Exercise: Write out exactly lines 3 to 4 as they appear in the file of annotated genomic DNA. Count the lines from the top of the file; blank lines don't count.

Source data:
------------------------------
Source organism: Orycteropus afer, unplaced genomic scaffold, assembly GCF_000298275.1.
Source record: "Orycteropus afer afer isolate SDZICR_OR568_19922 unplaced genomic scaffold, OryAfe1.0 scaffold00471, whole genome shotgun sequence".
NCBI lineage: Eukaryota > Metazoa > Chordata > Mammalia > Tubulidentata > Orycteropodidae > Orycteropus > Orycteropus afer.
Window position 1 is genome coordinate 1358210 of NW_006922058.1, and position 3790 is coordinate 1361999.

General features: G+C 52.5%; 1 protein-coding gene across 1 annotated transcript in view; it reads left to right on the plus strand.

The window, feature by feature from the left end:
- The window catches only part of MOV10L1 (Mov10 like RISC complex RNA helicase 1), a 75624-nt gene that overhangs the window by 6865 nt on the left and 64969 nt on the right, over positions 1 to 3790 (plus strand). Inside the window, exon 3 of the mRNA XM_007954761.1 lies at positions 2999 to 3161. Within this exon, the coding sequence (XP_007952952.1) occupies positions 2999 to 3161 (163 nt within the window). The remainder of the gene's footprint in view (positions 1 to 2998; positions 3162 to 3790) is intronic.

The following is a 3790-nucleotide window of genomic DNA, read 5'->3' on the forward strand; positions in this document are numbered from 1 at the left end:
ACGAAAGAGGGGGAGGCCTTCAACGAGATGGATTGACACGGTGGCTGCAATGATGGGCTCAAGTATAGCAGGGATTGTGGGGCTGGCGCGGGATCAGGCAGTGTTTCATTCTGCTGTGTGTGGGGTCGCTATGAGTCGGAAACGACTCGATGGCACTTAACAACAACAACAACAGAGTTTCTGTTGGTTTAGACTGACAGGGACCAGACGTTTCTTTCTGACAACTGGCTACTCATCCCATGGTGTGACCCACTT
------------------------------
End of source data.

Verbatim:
NCBI lineage: Eukaryota > Metazoa > Chordata > Mammalia > Tubulidentata > Orycteropodidae > Orycteropus > Orycteropus afer.
Window position 1 is genome coordinate 1358210 of NW_006922058.1, and position 3790 is coordinate 1361999.